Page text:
The Government’s merry-go-round of tax and policy changes will be making your head spin.

Earlier this week, the new Chancellor Jeremy Hunt shredded September’s mini-budget, reversing most of the tax measures.

In total, the Government estimates the reversals will raise around £32 billion a year. It said the changes aimed to “ensure the UK’s economic stability and provide confidence in the Government’s commitment to fiscal discipline”.

The Chancellor will publish the Government’s fiscal rules alongside an Office for Budget Responsibility forecast, and further measures, on 31 October.

Here, we give an overview of what’s being scrapped from last month’s Growth Plan and what’s staying, and share our reaction to the news.

Which mini-budget measures are being reversed?

The cut to the basic rate of income tax

Mr Hunt’s predecessor, Kwasi Kwarteng, announced last month the basic rate of income tax would be cut by 1p, taking it down to 19% from April 2023 (a year earlier than planned). But the new Chancellor has reversed this measure, saying the basic rate will stay at 20% indefinitely.

The cut to the higher rate of income tax

The Growth Plan measure to abolish the 45p top rate of income tax had already been ditched just 10 days after the mini-budget. That means people earning more than £150,000 a year will continue to pay the 45% higher rate.

Dividends tax reforms

The 1.25 percentage points increase in dividends tax, which took effect in April 2022, will now remain in place.

Cancellation of corporation tax rise

The Growth Plan included the cancellation of the planned rise in corporation tax. But Prime Minister Liz Truss later abandoned this measure. That means the tax will go up from 19% to 25% in April 2023.

Repeal of IR35 tax reforms

The 2017 and 2021 reforms to the off-payroll working rules (also known as IR35) will remain in place, instead of being repealed. So, workers providing their services via an intermediary won’t regain responsibility for determining their employment status and paying the appropriate amount of tax and National Insurance.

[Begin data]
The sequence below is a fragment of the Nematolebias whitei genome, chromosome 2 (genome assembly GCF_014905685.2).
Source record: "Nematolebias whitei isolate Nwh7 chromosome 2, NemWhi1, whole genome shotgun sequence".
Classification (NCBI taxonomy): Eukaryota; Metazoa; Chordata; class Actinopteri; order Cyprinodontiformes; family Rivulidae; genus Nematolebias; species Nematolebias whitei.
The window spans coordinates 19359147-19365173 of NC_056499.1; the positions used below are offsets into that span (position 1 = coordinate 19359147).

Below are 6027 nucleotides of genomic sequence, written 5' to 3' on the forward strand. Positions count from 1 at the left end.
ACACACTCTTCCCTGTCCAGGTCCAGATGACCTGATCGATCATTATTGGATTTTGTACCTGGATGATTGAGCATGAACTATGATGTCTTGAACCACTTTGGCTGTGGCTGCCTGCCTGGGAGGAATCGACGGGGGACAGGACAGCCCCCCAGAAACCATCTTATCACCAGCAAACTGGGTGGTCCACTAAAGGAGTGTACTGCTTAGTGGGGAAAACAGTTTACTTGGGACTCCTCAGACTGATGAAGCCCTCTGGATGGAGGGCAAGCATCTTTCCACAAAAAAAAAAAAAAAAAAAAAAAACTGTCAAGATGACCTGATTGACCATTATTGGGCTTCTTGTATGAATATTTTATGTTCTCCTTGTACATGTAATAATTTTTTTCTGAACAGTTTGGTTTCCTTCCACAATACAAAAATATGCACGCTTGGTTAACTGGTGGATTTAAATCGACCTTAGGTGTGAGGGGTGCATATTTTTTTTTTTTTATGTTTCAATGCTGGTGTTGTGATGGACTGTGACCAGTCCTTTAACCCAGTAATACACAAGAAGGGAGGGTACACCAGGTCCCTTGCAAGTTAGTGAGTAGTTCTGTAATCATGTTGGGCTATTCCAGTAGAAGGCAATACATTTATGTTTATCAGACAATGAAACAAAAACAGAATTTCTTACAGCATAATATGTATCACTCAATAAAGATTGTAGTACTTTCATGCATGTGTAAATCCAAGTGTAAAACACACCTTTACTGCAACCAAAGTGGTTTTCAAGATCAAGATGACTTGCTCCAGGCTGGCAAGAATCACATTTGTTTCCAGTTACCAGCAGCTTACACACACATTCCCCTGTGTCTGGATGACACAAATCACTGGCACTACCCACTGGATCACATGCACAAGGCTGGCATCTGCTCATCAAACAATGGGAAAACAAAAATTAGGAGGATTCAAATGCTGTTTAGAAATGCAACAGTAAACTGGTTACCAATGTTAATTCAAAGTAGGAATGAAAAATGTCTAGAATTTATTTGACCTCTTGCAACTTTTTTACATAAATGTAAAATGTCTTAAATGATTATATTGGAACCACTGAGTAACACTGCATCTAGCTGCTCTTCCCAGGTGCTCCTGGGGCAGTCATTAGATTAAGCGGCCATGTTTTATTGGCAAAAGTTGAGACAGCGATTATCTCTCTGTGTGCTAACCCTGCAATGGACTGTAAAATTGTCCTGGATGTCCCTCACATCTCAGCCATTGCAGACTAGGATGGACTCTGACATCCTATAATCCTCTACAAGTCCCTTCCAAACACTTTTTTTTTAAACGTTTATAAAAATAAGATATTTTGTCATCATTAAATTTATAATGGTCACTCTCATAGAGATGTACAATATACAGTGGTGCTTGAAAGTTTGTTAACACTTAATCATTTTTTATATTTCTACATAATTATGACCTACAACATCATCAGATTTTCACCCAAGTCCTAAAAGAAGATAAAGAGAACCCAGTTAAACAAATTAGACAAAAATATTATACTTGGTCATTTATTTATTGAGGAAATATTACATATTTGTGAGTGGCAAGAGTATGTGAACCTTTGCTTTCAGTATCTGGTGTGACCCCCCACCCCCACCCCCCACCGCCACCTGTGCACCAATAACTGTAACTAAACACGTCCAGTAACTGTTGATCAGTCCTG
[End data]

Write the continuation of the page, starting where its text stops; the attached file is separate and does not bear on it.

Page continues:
The freeze on alcohol duty rates

The Government has abandoned its one-year freeze on alcohol duty rates, which was due to take effect from 1 February 2023.

VAT-free shopping

The plan to introduce a new VAT-free shopping scheme for non-UK visitors to Great Britain has been cancelled.

What’s staying from the mini-budget?

Reversal of National Insurance increase

The reversal of both the National Insurance increase and the Health and Social Care Levy are remaining.

Cuts to Stamp Duty

The cuts to Stamp Duty Land Tax (SDLT) will stay. That means the nil rate band of SDLT doubles from £125,000 to £250,000. First-time buyers, meanwhile, will pay no stamp duty up to £425,000, and the value of the property on which they can claim the relief increases from £500,000 to £625,000.

Investment allowance

The Annual Investment Allowance remains at £1 million.

(Note: some of the measures in this article are different for Scotland, Wales or Northern Ireland.)

What else has the Government announced?

The Energy Price Guarantee had originally been put in place for two years, but it will now only last six months.

A review will be launched to consider how to support households and businesses with energy bills after April 2023.

Spending cuts

The Chancellor said there would be more difficult decisions to take on both tax and spending. Government departments will be asked to find efficiencies within their budgets.

Our reaction to the mini-budget reversals

It’s been a turbulent few weeks in the world of tax and politics. The UK never has the most stable of taxation systems and things are constantly changing. But it’s past a joke when one day we have one set of tax changes, the next day the Government reverses a change, and then reverses the reversal!

UK businesses and UK taxpayers need certainty. How can anyone plan for the future when we don’t even know what the next day will bring?

If you need help understanding your taxes or would like the support of a professional tax adviser, chat to our team today. We have many years’ experience helping people and businesses in the West Midlands and across the UK to manage their tax payments.

Call us on 07813 434195 or email: stephanie.churchill@churchilltaxation.co.uk
Steph Churchill

Stephanie Churchill

Managing director & co-owner of Churchill Taxation